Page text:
UC Berkeley will eliminate 500 staffing positions over the next two years as part of its ongoing efforts to reduce an annual deficit of $150 million, according to a campus memo sent to employees Monday.
The reduction in staffing, which is expected to save $50 million annually, would represent a decrease of 6 percent of the workforce. Chancellor Nicholas Dirks and Executive Vice Chancellor and Provost Claude Steele said in the memo, which details the campus’s recent short-term efforts to save money, that the campus anticipates its deficit will be reduced by $85 million — not including the $50 million in salary savings — by June 2017.
Faculty positions will not be affected by changes in staffing, according to campus spokesperson Dan Mogulof, although specifics on what departments will be affected have yet to be released. While some layoffs are already underway, administrators seek to avoid layoffs by meeting the workforce reduction target through attrition and retirement of workers as much as possible, Mogulof said.
Recent steps by the campus include debt restructuring — such as obtaining lower interest rates with help from the UC Office of the President — that is expected to save more than $15 million in 2016-17 and increasing philanthropic revenue. Additionally, campus divisions are expected to implement cost-savings measures totaling $20 million in structural deficit reductions across all units, though Mogulof said the number was a conservative estimate of how much the cost-saving efforts might ultimately save. According to the memo, the campus hopes to achieve a balanced budget by 2019-20.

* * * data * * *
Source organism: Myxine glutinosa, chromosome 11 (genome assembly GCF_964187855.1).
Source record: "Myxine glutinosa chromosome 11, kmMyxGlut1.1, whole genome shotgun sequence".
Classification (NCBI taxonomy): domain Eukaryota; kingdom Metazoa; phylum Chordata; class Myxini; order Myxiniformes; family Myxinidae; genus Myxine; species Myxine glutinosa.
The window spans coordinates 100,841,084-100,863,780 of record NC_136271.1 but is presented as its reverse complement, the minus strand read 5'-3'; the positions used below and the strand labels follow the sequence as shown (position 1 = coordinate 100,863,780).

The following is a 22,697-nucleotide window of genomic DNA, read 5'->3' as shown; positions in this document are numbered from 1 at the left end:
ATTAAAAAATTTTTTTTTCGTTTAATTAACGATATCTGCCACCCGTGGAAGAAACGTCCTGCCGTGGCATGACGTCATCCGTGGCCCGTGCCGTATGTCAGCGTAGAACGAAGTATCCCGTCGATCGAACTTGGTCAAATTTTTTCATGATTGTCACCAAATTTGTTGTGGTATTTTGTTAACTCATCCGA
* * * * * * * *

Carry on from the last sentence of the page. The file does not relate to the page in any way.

The announcement comes two months after UC Berkeley launched the Office of Strategic Initiatives to address an annual deficit of $150 million. According to Dirks’ memo, the reduction in jobs would return the campus to levels of staffing consistent with the recent past, though UC Berkeley is set to see an enrollment increase of more than 1,000 students in the next three years.
“Nobody anticipates that we are going to be able to continue to do all that we are currently doing, in the way that we are currently doing it, with a substantially smaller workforce,” Mogulof said about the planned reduction.
A crucial component of the strategic planning process is determining what UC Berkeley should look like in the future, and consequently, the future of its workforce, Mogulof said.
Any staffing reductions, though, would have to take place at the administrative level in order to not jeopardize worker safety, according to AFSCME Local 3299 spokesperson Todd Stenhouse.
“At a certain point, you’re creating a safety and staffing crisis if you’re cutting back on those front-line academic and student support services,” Stenhouse said. “There are real safety and security and academic quality imperatives that cannot be compromised.”